“Farewell earth! now come heaven!” Such were his words, as he cast himself into bed.

Within ten minutes he was buried in deep sleep.

He had just taken his nightly dose of opium.

Now, by a singular phantasy, which can, however, readily be explained by custom and the continued practice of taking that drug, Brulart had come at last to take the factitious existence which he procured to himself by means of opium, with all its marvellous poetical creations, all its delirious imaginations, all its ravishing visions, for his true and actual life, the vague and confused memory of which seemed to glitter at moments through his spirit, in the daytime, amid the frightful scenes which were the usage of his days, even as the consciousness of some day of happiness will at times cause our hearts to expand even in the midst of some horrid dream. While, at the same time, he regarded his real life, — the life which he spent in the midst of his brigands, of robbery, and of murder, — almost as a dream, as a hideous night-mare, into which he allowed himself to be carelessly inveigled, and which he mechanically urged onward into the darkest horrors, according to the impulse, the whim of the moment, without reflection, without remorse, nay, even with a sort of secret enjoyment, like that of those persons who say to themselves vaguely, in the midst of some hideous dream, ” What matters it to me ? I shall awake, and all will bo well.”

In one word, it was a life reversed.

The fantastical had taken the place of the positive.

A dream had taken the place of reality.

It is difficult to believe,I know it. But try opium, madam, and you will believe me.

Moreover, it is well to put some confidence in a man of experience.


Fully Slaved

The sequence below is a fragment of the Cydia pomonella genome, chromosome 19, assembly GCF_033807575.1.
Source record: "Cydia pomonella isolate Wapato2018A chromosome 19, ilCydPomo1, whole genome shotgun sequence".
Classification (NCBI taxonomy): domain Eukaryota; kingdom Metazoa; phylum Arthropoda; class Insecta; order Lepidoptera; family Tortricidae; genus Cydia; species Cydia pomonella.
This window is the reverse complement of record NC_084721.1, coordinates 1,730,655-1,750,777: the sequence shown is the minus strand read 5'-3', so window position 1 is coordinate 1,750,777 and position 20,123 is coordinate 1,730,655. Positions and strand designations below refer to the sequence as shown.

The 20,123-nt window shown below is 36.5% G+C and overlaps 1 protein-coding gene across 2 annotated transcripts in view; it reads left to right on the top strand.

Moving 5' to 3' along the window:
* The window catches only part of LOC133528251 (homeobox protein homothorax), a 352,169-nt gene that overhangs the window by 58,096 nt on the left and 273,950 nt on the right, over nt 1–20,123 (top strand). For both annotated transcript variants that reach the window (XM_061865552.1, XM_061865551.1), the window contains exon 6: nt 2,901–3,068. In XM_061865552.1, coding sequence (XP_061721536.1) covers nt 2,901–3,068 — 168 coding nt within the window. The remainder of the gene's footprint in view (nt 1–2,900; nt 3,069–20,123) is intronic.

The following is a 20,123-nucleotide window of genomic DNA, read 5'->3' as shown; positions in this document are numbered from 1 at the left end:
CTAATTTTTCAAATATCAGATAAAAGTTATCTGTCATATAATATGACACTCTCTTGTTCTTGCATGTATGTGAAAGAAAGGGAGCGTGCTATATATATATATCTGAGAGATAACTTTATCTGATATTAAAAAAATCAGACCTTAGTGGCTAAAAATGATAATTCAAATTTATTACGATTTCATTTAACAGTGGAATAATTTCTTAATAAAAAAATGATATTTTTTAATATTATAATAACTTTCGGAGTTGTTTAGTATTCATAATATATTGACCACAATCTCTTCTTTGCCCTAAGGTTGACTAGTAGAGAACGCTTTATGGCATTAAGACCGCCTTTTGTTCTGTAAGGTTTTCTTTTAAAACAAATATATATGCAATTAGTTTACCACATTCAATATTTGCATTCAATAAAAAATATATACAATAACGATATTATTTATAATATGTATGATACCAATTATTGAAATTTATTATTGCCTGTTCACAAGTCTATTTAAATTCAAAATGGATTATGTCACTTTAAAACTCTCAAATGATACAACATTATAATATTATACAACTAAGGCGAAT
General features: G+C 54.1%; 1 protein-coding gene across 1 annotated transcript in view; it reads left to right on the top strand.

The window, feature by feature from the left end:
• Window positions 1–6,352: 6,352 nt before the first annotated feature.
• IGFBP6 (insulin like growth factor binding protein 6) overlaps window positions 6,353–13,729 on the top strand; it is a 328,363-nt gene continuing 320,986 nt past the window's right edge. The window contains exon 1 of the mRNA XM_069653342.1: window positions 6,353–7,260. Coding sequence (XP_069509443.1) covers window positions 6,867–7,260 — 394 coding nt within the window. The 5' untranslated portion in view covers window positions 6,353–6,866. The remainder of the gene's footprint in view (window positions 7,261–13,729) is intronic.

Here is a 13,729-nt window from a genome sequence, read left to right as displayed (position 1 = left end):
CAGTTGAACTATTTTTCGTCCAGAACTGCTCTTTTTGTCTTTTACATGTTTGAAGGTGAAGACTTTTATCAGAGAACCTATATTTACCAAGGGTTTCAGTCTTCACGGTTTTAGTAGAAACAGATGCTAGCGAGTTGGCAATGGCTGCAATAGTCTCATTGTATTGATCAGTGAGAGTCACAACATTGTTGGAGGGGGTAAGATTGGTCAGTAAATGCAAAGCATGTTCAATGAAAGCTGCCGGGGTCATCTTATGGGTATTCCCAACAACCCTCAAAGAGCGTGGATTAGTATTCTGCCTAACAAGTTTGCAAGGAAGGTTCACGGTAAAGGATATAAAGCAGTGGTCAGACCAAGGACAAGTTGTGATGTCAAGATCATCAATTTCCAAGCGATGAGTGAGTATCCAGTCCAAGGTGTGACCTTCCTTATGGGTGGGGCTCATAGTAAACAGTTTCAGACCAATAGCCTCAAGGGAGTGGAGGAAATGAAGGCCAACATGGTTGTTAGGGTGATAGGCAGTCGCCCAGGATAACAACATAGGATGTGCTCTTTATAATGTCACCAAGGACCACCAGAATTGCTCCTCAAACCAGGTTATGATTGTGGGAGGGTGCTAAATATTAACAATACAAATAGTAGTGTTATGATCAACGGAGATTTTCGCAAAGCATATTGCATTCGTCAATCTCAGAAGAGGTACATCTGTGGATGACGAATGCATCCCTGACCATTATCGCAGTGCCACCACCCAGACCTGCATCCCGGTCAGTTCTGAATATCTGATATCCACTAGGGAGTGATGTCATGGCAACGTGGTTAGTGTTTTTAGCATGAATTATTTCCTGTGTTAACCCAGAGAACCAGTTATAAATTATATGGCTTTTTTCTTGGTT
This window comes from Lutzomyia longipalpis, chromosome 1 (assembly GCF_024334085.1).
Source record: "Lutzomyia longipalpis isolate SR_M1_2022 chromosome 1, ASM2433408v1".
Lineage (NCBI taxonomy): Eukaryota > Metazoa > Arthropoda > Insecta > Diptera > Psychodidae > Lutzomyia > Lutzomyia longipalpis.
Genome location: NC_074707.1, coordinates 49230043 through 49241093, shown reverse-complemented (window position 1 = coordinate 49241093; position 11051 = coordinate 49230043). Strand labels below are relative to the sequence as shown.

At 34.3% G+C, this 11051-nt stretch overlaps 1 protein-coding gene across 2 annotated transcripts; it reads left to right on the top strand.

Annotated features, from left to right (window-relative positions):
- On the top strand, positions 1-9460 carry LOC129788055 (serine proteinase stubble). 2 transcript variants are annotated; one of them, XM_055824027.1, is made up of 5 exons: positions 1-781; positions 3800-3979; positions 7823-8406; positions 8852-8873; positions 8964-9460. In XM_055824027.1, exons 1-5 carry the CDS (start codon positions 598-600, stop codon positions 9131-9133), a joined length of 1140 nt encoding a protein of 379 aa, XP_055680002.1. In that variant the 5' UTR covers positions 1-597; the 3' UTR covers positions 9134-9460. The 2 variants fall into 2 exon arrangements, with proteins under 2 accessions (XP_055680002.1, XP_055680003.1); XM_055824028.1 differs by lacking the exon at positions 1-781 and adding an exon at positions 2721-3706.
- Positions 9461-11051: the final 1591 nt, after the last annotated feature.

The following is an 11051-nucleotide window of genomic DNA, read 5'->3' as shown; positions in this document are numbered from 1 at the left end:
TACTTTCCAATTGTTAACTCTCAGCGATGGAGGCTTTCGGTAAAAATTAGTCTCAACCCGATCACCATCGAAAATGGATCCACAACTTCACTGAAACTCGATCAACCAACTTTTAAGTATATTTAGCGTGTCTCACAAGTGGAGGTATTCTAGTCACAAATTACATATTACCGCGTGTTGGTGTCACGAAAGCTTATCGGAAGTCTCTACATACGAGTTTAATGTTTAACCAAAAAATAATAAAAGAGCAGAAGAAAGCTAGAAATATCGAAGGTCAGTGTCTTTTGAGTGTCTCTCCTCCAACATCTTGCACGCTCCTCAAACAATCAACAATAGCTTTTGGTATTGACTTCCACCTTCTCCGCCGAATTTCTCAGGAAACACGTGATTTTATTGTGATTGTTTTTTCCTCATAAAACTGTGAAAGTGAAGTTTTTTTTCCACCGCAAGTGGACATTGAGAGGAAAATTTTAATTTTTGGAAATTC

November 11, 2010

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Reading Marcus Rediker’s book, The Slave Ship: A Human History, I learned of the Liverpool Seamen’s Revolt of 1775.  The slave ship owners decided to seriously cut the wages of the crews, and the sailors responded with a labor rebellion.  They cut down the rigging from the ships, looted the homes of the rich slavers, commandeered canon and bombarded the Exchange, headquarters of the city elite.  It was noted that the rebels, violent and destructive as they were, treated most people decently, reserving their rage for the directors of the slave trade.  They were finally put down by the military after a few days. They were protesting against their awful treatment by the controllers of the slave trade, not the trade itself.

The term “fully slaved,” refers to a slave ship (slaver) that has its full complement of human cargo and is ready to sail for the Americas.  The process of acquiring slaves took months, and the toll on the captives waiting below deck, as well as the sailing crew subject to sickness, was terrible.  Rediker’s book details all aspects of life aboard a slaver and the economic and political web that surrounded them.  It makes for horrifying reading – the first time I delved into this subject in detail.  It also adds a lot to my reading of Melville’s Benito Cereno and Eugene Sue’s Atar Gull. The book is quite repetitive, and not too well-organized, but the depth of scholarship is amazing.

In the course of his narrative, Rediker touches at length on John Newton, the author of  the hymn “Amazing Grace.”  He points out that Newton did not speak out against slavery until nearly thirty years had passed after he left the trade.  Moreover, his famous conversion to evangelical religion took place while he worked the trade, and did not prevent him from continuing profitably in it, believing he was following God’s path.

Better late than never.

The images below are of an old movie theatre in Bed-Stuy, Brooklyn, that startled me the first time I drove by it years ago.